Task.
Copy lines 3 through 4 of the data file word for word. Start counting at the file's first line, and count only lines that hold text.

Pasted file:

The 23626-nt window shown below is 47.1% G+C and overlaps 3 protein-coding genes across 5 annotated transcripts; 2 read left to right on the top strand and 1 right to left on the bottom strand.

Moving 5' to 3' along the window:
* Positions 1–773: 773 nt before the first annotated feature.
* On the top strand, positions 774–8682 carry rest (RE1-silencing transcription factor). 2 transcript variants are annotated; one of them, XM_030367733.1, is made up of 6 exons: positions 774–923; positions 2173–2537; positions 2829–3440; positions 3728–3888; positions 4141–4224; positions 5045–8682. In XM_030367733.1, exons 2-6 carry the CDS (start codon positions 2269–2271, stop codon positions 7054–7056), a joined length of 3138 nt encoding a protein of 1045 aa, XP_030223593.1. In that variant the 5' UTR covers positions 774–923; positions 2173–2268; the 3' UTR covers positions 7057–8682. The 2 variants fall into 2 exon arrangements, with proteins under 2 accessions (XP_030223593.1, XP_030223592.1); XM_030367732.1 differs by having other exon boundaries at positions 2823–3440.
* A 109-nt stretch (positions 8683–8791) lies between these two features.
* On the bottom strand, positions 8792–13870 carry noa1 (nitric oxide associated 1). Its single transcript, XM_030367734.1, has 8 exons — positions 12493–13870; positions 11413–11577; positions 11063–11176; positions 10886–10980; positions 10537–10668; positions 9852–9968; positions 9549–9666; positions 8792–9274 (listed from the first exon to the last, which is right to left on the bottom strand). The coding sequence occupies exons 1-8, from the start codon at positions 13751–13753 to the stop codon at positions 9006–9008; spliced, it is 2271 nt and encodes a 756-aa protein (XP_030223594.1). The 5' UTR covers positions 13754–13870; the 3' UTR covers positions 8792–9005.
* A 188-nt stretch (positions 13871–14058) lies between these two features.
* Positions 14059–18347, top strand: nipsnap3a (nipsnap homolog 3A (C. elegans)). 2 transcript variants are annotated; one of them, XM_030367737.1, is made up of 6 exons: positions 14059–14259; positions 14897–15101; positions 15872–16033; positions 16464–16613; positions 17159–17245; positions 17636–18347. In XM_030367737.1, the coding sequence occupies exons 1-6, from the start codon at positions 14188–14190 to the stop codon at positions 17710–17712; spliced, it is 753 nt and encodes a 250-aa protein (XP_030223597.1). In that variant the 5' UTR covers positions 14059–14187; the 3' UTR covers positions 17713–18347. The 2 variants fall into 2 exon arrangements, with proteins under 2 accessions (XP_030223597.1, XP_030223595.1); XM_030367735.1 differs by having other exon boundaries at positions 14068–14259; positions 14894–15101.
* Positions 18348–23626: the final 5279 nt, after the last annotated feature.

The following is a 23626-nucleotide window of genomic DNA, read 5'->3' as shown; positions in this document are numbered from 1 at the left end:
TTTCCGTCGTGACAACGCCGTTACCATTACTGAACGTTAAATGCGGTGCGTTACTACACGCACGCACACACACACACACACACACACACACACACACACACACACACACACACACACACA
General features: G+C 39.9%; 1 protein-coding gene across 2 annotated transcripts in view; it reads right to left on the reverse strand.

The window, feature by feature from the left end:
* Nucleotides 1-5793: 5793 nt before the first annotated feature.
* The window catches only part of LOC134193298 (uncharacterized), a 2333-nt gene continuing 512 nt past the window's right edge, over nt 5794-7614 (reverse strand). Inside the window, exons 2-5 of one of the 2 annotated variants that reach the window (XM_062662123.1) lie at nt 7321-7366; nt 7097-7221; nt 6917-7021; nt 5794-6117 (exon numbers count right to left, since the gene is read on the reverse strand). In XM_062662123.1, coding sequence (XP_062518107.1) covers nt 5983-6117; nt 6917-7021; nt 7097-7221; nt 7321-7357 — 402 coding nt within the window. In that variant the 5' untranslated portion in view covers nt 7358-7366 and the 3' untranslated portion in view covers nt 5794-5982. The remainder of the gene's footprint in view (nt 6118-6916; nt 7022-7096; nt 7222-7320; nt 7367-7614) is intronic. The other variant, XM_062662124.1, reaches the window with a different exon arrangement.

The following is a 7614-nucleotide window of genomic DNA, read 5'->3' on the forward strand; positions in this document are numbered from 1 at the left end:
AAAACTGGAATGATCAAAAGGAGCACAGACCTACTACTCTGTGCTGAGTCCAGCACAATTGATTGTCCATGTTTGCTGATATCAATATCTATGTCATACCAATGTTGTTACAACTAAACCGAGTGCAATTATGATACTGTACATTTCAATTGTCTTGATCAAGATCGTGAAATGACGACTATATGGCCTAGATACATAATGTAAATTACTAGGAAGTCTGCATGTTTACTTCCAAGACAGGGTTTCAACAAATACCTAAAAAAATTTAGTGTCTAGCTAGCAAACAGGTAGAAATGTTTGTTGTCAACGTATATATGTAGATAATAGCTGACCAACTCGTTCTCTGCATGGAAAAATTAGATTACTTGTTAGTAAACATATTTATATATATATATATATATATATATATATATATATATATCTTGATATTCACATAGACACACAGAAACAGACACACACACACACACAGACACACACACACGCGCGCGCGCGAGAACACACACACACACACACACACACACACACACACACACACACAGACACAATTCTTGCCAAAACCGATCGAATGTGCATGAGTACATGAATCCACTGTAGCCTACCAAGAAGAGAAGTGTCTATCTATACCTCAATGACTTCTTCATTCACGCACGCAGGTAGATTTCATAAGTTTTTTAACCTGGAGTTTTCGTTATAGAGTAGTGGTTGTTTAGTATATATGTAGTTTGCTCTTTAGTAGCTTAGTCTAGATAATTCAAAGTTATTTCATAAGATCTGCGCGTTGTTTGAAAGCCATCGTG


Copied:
* Positions 1–773: 773 nt before the first annotated feature.
* On the top strand, positions 774–8682 carry rest (RE1-silencing transcription factor). 2 transcript variants are annotated; one of them, XM_030367733.1, is made up of 6 exons: positions 774–923; positions 2173–2537; positions 2829–3440; positions 3728–3888; positions 4141–4224; positions 5045–8682. In XM_030367733.1, exons 2-6 carry the CDS (start codon positions 2269–2271, stop codon positions 7054–7056), a joined length of 3138 nt encoding a protein of 1045 aa, XP_030223593.1. In that variant the 5' UTR covers positions 774–923; positions 2173–2268; the 3' UTR covers positions 7057–8682. The 2 variants fall into 2 exon arrangements, with proteins under 2 accessions (XP_030223593.1, XP_030223592.1); XM_030367732.1 differs by having other exon boundaries at positions 2823–3440.